# Is it possible to have a double miracle Sudoku grid?

I've been attempting to construct a miracle sudoku puzzle for a while now, with a little twist. Instead of one sudoku grid, there are two combined grids, as a new-ish idea. The grid I've been using to construct is shown below:

The green represents that the box is common with both sudoku's.

• Cells which are separated by a Chess King's move (adjacent cells) cannot contain the same digit
• Cells which are separated by a Chess Knight's move (L spaced cells) cannot contain the same digit
• Orthogonally adjacent cells cannot contain consecutive digits.

However, a very common problem I faced in my fruitless attempts of creating a solvable miracle was that I would end up with numbers that I couldn't put into the grid anymore, making me feel that this grid makes the puzzle impossible to create.

Without any means of finding out whether there exists a grid by myself (due to the lack of coding effort or skill), I cannot continue further in my pursuits of an elegant puzzle. As such, I'm asking for a list of possible solutions (where the solution to both sudoku grids are uniquely different from each other) for this grid with the miracle sudoku restraints, so that I know I'm not going down a rabbit hole trying to produce a puzzle. Help would be appreciated.

In other words, I'm asking for help by finding (or showing how I could find) 2 uniquely different solved miracle sudoku grids where Box 3 of one grid is the same as Box 7 of the other.

Yes. For example, one such filled in grid is:

I've thrown the power of a brute-force sudoku solver at this problem. (Solving puzzles with a program feels a bit like cheating, but since this question is about puzzle creation, I have no qualms.)

The first step was to write a solver that creates all miracle sudokus for an initially blank grid. I didn't bother about symmetrical solutions, because the condition that no two directly adjacent cells can have adjacent numbers rules out the possibility that you can create n sudokus with a 1 in the first cell and then generate 9! · n variations by shuffling the numbers around. I think it is unlikely that condition 3 will survive such a shuffling.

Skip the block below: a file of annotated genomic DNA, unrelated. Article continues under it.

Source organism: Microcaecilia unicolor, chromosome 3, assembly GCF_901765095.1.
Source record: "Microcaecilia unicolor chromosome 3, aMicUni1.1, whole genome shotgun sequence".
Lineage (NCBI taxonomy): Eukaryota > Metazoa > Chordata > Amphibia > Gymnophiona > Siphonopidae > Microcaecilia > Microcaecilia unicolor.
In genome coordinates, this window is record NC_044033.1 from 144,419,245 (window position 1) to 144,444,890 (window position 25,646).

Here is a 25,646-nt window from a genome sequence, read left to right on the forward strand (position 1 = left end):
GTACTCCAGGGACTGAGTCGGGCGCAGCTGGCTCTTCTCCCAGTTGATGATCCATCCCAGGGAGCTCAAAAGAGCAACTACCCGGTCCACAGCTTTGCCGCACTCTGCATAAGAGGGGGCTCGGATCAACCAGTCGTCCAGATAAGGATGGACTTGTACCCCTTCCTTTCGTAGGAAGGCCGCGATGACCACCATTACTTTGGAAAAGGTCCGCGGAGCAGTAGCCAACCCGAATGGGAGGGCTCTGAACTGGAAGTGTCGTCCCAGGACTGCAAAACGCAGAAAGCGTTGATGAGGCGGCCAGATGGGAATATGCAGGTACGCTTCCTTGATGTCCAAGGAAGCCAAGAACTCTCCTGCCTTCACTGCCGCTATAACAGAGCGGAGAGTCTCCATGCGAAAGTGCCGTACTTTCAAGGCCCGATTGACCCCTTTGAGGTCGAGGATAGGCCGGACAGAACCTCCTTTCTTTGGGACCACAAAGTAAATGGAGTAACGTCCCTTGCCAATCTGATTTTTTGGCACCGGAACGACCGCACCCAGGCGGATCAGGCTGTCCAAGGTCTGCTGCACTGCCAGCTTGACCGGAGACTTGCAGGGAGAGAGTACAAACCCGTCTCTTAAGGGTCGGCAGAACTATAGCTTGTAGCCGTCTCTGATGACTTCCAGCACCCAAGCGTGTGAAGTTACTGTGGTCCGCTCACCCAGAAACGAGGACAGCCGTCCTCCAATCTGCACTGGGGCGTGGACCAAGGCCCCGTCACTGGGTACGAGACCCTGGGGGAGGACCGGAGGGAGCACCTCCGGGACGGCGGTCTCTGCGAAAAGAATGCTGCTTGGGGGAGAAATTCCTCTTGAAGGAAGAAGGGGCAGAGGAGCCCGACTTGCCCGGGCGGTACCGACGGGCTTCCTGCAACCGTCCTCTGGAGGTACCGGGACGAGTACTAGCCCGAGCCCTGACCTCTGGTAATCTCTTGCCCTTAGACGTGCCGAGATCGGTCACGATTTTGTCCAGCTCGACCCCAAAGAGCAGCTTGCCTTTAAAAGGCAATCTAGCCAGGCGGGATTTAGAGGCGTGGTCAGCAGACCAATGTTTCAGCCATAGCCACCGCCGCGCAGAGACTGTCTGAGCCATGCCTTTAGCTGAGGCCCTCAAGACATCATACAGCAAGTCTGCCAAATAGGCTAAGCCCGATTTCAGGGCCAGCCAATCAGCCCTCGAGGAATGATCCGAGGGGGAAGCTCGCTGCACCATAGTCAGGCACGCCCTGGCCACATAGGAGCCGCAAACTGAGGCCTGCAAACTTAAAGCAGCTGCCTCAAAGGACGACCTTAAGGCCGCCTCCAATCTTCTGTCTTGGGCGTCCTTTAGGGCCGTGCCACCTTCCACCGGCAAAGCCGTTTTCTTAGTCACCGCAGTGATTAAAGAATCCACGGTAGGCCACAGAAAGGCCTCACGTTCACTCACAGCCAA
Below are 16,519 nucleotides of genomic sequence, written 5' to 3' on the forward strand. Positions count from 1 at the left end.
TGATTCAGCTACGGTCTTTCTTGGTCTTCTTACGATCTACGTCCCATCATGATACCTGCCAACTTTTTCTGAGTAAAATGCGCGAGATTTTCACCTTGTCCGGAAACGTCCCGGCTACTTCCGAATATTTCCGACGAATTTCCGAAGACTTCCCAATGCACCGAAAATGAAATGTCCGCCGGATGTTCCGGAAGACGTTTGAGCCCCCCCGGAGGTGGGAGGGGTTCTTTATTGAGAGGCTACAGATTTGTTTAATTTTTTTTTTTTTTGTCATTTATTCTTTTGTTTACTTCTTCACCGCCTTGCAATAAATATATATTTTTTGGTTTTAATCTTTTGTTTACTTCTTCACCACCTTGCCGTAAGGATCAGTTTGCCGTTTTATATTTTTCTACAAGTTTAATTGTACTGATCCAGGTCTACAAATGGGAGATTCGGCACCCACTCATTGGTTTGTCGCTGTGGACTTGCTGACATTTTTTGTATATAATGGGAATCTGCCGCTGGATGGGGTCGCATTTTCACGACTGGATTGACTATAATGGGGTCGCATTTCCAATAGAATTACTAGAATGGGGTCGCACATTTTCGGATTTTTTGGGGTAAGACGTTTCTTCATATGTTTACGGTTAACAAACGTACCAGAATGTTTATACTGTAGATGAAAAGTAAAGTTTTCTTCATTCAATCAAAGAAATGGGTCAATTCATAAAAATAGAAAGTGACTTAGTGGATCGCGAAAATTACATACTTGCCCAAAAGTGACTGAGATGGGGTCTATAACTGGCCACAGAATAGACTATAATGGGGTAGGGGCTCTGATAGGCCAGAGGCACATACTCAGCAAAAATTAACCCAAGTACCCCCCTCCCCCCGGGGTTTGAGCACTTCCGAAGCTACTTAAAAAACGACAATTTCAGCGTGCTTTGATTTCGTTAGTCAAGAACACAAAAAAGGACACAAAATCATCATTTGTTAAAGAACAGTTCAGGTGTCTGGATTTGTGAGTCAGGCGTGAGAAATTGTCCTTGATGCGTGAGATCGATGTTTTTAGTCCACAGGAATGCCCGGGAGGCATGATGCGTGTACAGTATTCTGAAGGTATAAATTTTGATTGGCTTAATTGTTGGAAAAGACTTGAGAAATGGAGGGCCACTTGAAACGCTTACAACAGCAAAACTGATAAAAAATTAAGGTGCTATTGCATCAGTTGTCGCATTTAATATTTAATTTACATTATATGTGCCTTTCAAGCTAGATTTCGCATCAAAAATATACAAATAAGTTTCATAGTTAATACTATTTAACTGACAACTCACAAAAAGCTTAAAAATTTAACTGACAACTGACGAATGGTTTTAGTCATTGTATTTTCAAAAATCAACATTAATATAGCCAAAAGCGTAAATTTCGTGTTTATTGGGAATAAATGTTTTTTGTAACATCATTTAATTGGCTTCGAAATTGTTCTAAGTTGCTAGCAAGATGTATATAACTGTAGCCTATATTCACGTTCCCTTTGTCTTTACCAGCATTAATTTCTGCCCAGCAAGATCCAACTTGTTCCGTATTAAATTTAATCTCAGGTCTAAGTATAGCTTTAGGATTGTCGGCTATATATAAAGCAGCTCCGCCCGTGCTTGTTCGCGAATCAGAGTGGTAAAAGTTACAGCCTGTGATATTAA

Anyway, it turns out that there are only 72 possible miracle sudokus. The next step is now to save these sudokus as they are generated. Then try to find pairs by comparing the southwest and northeast regions. Again, I wasn't very subtle about it: I used a nested loop that tries all 72×72 possibilities.

The conditions that concern directly adjacent cells are already taken care of by the respective sub-sudokus. Care must be taken when a diagonal king's move or a knight's move goes from the non-overlapping parts from one sub-sudoku to a non-overlapping part from the other. (If you imagine a Venn diagram of two sets, that's a move that goes from (A − B) to (B − A) or vice versa.)

It turns out that there are again 72 possible double miracle sudokus. (The extra care described above does not seem to have an effect, probably because equal numbers are already arranged in a spaced out N-queens-pattern with (3, 1) distances between them.)

I hope I haven't made any mistakes. I've replaced single numbers and stretches of adjacent numbers with hash marks to check whether the conditions are all met. Seems to look okay, but I've only spot-checked.

Now there's the problem of which numbers to fill in initially ...

P.S.: My program and its output are here if you want to check my solutions for errors. Note that ...

... according to my program, there are only 72 possible double miracle sudokus. So once such a sudoku is published, it might be easy to find the answer by just checking the known numbers against this short list.

I think that's generally a problem with sudokus, which are easy to solve mechanically. Still, many people enjoy solving them by hand.

I posit that yes, such grids exist. Below is one example.

This was generated with an online sudoku solver which supports anti-knight, anti-king and anti-consecutive rules. I generated the top-right grid first by inserting random givens until the grid was unique, and then generated the second grid by using the green cells as givens. (As it happens, this one seems to also obey anti-knight and anti-king constraints across grid borders, although it wasn't guaranteed to.)

• Fascinating how 147, 369 and 258 need to be in a row/column of a box... Commented Jul 20 at 11:17